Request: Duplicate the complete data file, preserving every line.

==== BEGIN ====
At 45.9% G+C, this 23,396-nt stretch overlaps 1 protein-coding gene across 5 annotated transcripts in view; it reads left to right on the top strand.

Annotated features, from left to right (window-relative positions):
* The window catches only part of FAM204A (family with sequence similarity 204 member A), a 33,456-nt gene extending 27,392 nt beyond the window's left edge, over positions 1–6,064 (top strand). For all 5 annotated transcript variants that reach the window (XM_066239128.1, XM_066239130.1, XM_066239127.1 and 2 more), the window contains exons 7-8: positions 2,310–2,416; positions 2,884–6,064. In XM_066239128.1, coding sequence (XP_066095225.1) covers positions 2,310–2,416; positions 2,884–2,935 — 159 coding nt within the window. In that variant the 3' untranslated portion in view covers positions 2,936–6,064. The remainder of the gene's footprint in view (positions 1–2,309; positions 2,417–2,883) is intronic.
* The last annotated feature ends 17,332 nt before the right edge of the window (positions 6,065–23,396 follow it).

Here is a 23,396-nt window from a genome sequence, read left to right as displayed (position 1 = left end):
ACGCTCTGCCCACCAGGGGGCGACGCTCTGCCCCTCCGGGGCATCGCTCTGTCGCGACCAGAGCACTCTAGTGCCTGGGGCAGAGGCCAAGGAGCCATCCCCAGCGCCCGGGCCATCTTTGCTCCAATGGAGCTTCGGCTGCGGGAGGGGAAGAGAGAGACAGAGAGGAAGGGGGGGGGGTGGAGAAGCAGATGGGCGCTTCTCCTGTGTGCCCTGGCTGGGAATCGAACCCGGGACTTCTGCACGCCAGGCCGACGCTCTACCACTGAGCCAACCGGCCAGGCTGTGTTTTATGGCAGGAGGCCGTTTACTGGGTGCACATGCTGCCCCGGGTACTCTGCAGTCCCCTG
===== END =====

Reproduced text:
At 45.9% G+C, this 23,396-nt stretch overlaps 1 protein-coding gene across 5 annotated transcripts in view; it reads left to right on the top strand.

Annotated features, from left to right (window-relative positions):
* The window catches only part of FAM204A (family with sequence similarity 204 member A), a 33,456-nt gene extending 27,392 nt beyond the window's left edge, over positions 1–6,064 (top strand). For all 5 annotated transcript variants that reach the window (XM_066239128.1, XM_066239130.1, XM_066239127.1 and 2 more), the window contains exons 7-8: positions 2,310–2,416; positions 2,884–6,064. In XM_066239128.1, coding sequence (XP_066095225.1) covers positions 2,310–2,416; positions 2,884–2,935 — 159 coding nt within the window. In that variant the 3' untranslated portion in view covers positions 2,936–6,064. The remainder of the gene's footprint in view (positions 1–2,309; positions 2,417–2,883) is intronic.
* The last annotated feature ends 17,332 nt before the right edge of the window (positions 6,065–23,396 follow it).

Here is a 23,396-nt window from a genome sequence, read left to right as displayed (position 1 = left end):
ACGCTCTGCCCACCAGGGGGCGACGCTCTGCCCCTCCGGGGCATCGCTCTGTCGCGACCAGAGCACTCTAGTGCCTGGGGCAGAGGCCAAGGAGCCATCCCCAGCGCCCGGGCCATCTTTGCTCCAATGGAGCTTCGGCTGCGGGAGGGGAAGAGAGAGACAGAGAGGAAGGGGGGGGGGTGGAGAAGCAGATGGGCGCTTCTCCTGTGTGCCCTGGCTGGGAATCGAACCCGGGACTTCTGCACGCCAGGCCGACGCTCTACCACTGAGCCAACCGGCCAGGCTGTGTTTTATGGCAGGAGGCCGTTTACTGGGTGCACATGCTGCCCCGGGTACTCTGCAGTCCCCTG